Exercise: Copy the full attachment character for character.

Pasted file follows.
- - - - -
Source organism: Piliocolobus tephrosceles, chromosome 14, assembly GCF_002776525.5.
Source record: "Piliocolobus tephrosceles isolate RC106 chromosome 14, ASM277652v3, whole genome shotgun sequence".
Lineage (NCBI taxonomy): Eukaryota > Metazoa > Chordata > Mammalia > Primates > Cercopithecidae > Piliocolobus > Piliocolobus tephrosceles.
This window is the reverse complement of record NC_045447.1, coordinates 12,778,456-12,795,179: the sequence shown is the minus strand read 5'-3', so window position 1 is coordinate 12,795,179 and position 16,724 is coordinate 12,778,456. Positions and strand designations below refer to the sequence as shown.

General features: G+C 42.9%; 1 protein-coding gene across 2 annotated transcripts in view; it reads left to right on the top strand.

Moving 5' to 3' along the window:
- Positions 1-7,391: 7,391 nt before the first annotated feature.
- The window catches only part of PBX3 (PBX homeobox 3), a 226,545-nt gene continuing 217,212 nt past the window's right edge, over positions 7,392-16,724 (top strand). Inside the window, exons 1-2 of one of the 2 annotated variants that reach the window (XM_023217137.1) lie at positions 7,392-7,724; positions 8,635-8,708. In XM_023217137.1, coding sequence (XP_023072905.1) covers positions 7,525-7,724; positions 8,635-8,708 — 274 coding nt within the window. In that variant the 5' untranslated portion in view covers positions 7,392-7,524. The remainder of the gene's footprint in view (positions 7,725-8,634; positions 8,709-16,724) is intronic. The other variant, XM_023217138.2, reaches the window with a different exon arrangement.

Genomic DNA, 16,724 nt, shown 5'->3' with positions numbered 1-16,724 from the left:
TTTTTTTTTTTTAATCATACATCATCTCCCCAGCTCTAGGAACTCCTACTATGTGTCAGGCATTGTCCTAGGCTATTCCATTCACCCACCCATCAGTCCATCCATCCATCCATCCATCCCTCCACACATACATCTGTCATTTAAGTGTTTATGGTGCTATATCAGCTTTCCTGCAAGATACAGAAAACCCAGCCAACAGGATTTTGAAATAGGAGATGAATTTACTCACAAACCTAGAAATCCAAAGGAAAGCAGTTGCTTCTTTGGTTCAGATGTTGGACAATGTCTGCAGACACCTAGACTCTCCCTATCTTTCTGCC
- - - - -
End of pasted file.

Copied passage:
Source organism: Piliocolobus tephrosceles, chromosome 14, assembly GCF_002776525.5.
Source record: "Piliocolobus tephrosceles isolate RC106 chromosome 14, ASM277652v3, whole genome shotgun sequence".
Lineage (NCBI taxonomy): Eukaryota > Metazoa > Chordata > Mammalia > Primates > Cercopithecidae > Piliocolobus > Piliocolobus tephrosceles.
This window is the reverse complement of record NC_045447.1, coordinates 12,778,456-12,795,179: the sequence shown is the minus strand read 5'-3', so window position 1 is coordinate 12,795,179 and position 16,724 is coordinate 12,778,456. Positions and strand designations below refer to the sequence as shown.

General features: G+C 42.9%; 1 protein-coding gene across 2 annotated transcripts in view; it reads left to right on the top strand.

Moving 5' to 3' along the window:
- Positions 1-7,391: 7,391 nt before the first annotated feature.
- The window catches only part of PBX3 (PBX homeobox 3), a 226,545-nt gene continuing 217,212 nt past the window's right edge, over positions 7,392-16,724 (top strand). Inside the window, exons 1-2 of one of the 2 annotated variants that reach the window (XM_023217137.1) lie at positions 7,392-7,724; positions 8,635-8,708. In XM_023217137.1, coding sequence (XP_023072905.1) covers positions 7,525-7,724; positions 8,635-8,708 — 274 coding nt within the window. In that variant the 5' untranslated portion in view covers positions 7,392-7,524. The remainder of the gene's footprint in view (positions 7,725-8,634; positions 8,709-16,724) is intronic. The other variant, XM_023217138.2, reaches the window with a different exon arrangement.

Genomic DNA, 16,724 nt, shown 5'->3' with positions numbered 1-16,724 from the left:
TTTTTTTTTTTTAATCATACATCATCTCCCCAGCTCTAGGAACTCCTACTATGTGTCAGGCATTGTCCTAGGCTATTCCATTCACCCACCCATCAGTCCATCCATCCATCCATCCATCCCTCCACACATACATCTGTCATTTAAGTGTTTATGGTGCTATATCAGCTTTCCTGCAAGATACAGAAAACCCAGCCAACAGGATTTTGAAATAGGAGATGAATTTACTCACAAACCTAGAAATCCAAAGGAAAGCAGTTGCTTCTTTGGTTCAGATGTTGGACAATGTCTGCAGACACCTAGACTCTCCCTATCTTTCTGCC